Richard Bauckham writes: This is the text of a sermon I preached originally in Christ Church, Chelsea, in order to introduce the congregation to the Gospel of Luke near the beginning of a year C in the Lectionary (year of Luke).
There is one difference between the Gospels that anyone can see quite easily without even reading very much of them: each of them starts in a quite different way. You can tell quite a lot about a Gospel by thinking a bit about how it begins. In Luke’s case, the Gospel starts with a dedication and a preface. That immediately makes it look a lot more like a work of Greek literature than the other Gospels do. And that, I’m sure, was Luke’s intention. He’s a man who knows, not just Jewish literature, but the wider cultural world of his day, and he wants to place his work on a higher literary level than, say, Mark’s Gospel. Of the four Gospel writers, Luke writes much the most accomplished Greek. He dedicates his work to a man called Theophilus, evidently a man of some social importance, and probably his idea is that Theophilus will not just read it himself, but promote it. Theophilus would probably hold a book launch: he would invite some of his friends to dinner and give the Gospel a first reading.
History and eyewitness
Luke’s preface is the sort of preface a historian in Luke’s day would have written. It talks about his sources and how he went about using them. Like other ancient historians, the sources he really valued were eyewitnesses: those, he says, who were ‘eyewitnesses from the beginning’, people who had been disciples of Jesus from early on in his ministry. He claims to have investigated everything carefully – which suggests he may have actually interviewed disciples of Jesus – and he compiled his sources into what he calls an ‘orderly account’ of the events. This is what a good historian was supposed to do.
So he was clearly not a disciple of Jesus himself, but someone who had good access to eyewitness sources. Traditionally he has been identified with the Luke who was a companion of Paul and I think there’s a lot to be said for that view. It would mean he would have travelled around the eastern Mediterranean with Paul, spent quite a lot of time in Jerusalem, and accompanied Paul to Rome, at a time when lots of people who had known Jesus were around. If Luke was already planning to write a Gospel he would have had a lot of opportunities to gather material. He did use at least one, very important written source, which was Mark’s Gospel. Whenever you find that Luke tells a story you can also read in Mark, that’s because he got it from Mark, though he has often abbreviated Mark’s version and rewritten it a bit. About a third of Luke’s content has come from Mark.
Framework and sources
Luke, I’m sure, knew that Mark’s Gospel embodied Peter’s accounts of Jesus and he would have valued it highly for that reason. But Mark’s Gospel was also particularly useful to Luke for another reason. It was probably the only source from which he could get an overall narrative framework, a consecutive story running from the preaching of John the Baptist through the course of Jesus’ ministry up to his death and then his resurrection. His other sources gave him parables of Jesus, other sayings of Jesus, stories about Jesus, quite probably a passion narrative, but they didn’t give him a connected story. So what Luke has done is: he’s taken over Mark’s narrative as an overall framework for his Gospel story and placed the rest of his material, 70% of his Gospel, at appropriate places in Mark’s narrative framework.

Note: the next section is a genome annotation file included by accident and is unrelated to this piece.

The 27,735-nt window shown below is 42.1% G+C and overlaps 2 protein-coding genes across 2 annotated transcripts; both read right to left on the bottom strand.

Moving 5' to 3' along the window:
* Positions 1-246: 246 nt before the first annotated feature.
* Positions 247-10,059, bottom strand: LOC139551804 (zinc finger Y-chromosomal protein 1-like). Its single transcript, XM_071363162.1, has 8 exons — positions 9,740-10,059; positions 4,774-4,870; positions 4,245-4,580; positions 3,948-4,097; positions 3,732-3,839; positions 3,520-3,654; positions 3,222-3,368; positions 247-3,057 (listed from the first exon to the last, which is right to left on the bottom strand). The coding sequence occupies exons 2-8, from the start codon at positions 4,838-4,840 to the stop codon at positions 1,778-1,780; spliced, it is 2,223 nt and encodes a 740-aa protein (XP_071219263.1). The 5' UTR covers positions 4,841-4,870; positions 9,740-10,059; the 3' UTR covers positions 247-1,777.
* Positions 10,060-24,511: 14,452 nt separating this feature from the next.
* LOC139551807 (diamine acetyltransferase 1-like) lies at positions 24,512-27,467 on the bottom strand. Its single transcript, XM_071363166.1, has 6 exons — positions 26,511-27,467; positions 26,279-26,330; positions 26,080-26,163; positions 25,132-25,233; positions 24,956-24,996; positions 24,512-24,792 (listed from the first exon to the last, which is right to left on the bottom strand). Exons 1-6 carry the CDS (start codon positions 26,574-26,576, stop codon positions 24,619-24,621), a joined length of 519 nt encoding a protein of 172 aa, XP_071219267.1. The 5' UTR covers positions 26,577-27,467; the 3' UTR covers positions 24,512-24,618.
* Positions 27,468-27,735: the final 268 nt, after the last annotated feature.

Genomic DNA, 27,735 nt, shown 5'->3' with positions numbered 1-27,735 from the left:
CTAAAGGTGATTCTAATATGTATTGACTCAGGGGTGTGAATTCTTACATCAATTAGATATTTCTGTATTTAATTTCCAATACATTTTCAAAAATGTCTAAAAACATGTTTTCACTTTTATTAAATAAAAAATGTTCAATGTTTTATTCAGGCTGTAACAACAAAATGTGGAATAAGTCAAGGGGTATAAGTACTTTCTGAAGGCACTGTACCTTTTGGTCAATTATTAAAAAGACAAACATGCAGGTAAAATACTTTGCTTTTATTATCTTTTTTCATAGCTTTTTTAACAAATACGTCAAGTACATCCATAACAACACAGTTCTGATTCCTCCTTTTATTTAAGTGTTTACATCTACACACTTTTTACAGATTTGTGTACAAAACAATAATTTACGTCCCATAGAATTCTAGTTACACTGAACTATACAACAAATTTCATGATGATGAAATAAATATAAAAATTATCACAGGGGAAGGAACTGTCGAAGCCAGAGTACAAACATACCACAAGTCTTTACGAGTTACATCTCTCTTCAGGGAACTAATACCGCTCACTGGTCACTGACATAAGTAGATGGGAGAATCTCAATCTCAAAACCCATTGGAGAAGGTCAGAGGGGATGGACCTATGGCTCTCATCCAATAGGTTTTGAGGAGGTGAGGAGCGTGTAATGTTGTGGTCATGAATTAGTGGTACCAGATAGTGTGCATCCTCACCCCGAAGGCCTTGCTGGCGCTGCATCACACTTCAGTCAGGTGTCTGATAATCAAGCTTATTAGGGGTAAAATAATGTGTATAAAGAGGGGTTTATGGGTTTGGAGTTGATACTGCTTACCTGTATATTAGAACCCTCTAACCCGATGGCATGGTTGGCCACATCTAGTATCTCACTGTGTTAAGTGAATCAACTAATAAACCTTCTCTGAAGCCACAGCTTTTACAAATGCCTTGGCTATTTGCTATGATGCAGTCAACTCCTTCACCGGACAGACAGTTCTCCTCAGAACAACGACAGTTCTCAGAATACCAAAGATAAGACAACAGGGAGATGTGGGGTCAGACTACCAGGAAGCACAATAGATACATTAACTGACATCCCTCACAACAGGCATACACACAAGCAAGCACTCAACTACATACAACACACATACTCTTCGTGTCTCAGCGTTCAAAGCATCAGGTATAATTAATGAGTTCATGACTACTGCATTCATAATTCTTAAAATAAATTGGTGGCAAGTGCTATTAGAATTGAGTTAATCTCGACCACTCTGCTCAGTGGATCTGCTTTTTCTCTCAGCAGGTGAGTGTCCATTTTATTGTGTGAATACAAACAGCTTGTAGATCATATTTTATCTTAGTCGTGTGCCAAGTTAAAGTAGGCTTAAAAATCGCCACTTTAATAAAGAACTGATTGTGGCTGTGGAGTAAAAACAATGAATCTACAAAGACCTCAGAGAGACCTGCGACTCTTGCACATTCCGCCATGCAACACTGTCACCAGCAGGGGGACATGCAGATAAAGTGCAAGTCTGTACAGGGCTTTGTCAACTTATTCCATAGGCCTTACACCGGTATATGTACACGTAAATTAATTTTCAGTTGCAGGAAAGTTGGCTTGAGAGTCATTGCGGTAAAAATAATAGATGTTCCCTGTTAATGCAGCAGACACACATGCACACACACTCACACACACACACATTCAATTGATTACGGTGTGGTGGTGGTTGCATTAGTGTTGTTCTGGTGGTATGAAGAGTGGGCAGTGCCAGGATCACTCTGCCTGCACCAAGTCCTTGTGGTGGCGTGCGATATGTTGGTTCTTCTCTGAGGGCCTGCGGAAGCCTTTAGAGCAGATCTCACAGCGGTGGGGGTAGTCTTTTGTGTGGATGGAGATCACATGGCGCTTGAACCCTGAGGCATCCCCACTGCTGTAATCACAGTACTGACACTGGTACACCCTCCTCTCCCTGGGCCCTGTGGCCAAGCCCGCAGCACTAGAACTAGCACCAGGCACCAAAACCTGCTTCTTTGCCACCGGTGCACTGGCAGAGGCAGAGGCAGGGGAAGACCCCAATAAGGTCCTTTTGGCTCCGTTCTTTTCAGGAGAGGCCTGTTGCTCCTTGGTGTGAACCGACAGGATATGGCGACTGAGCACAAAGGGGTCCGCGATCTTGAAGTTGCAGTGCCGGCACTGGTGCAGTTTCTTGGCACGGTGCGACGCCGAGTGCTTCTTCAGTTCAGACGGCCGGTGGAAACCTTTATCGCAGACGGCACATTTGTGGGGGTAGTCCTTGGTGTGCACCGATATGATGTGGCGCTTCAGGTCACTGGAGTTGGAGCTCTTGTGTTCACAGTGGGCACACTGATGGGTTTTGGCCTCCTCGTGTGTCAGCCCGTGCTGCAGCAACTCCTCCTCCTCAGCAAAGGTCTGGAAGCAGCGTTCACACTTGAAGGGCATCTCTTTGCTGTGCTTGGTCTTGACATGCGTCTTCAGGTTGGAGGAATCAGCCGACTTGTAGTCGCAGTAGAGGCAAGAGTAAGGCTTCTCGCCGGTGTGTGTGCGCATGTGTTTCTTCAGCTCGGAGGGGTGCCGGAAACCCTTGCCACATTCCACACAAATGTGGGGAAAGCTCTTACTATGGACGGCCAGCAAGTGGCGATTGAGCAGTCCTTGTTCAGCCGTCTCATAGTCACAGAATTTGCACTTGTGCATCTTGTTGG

Where did the rest of Luke’s material come from? I suspect it came from a number of different sources (not just two, as a lot of scholars suggest). These may well have included some of the women disciples of Jesus; Luke is the only Gospel writer to make it clear that Jesus had women disciples who travelled around with him all the time and two of those he names are only in Luke. In general what Luke is trying to do is to write a much more comprehensive Gospel than Mark’s, a considerably longer work than Mark’s, drawing together material from written and oral sources, and especially including a whole lot more of Jesus’ teaching than Mark had done.
So, for example, it’s to Luke that we owe many of the most memorable parables of Jesus: the Prodigal Son is only in Luke’s Gospel, the Good Samaritan is only in Luke, the Pharisee and the Tax-collector is only in Luke, the Rich Man and Lazarus is only in Luke, the Rich Fool is only in Luke, and there are quite a few others.
God is visiting his (Jewish) people
I’ve said that Luke presented his work as history and went about it in the way that historians of his time would have done, but of course it is very special history: it’s Gospel. It’s the story (to put it in a Lukan way) of how God visited his people Israel, fulfilling what the prophets had hoped for, providing for them a Saviour who was also the Saviour for all the nations. People have often thought of Luke’s Gospel as a Gentile Gospel, in contrast to, say, Matthew’s much more Jewish Gospel. It’s probably true that Luke is the only major New Testament author who was not himself Jewish. But if Luke was not born Jewish, he had certainly immersed himself deeply in the Hebrew Bible and the traditions of Judaism.
His story starts in the Temple in Jerusalem and the story he tells in the Gospel also ends in the Temple in Jerusalem, though of course, in his second volume, the Acts, he tells how early Christianity spread from Jerusalem to the rest of the Roman world. In Luke’s story of Jesus he makes it very clear that Jesus lives out the plan of God for him that God had already set out in the Jewish scriptures. The continuity of Jesus with the Old Testament is very important for Luke, but of course that is not at all in contradiction to the fact that Luke’s Gospel, his good news, is for non-Jews as well as for Jews, because that is what the prophets of Israel themselves had expected. As aged Simeon, who’s been waiting all his life for the Messiah to come, says when Joseph and Mary bring Jesus to the Temple: Jesus is ‘a light for revelation to the Gentiles and for glory to your people Israel.’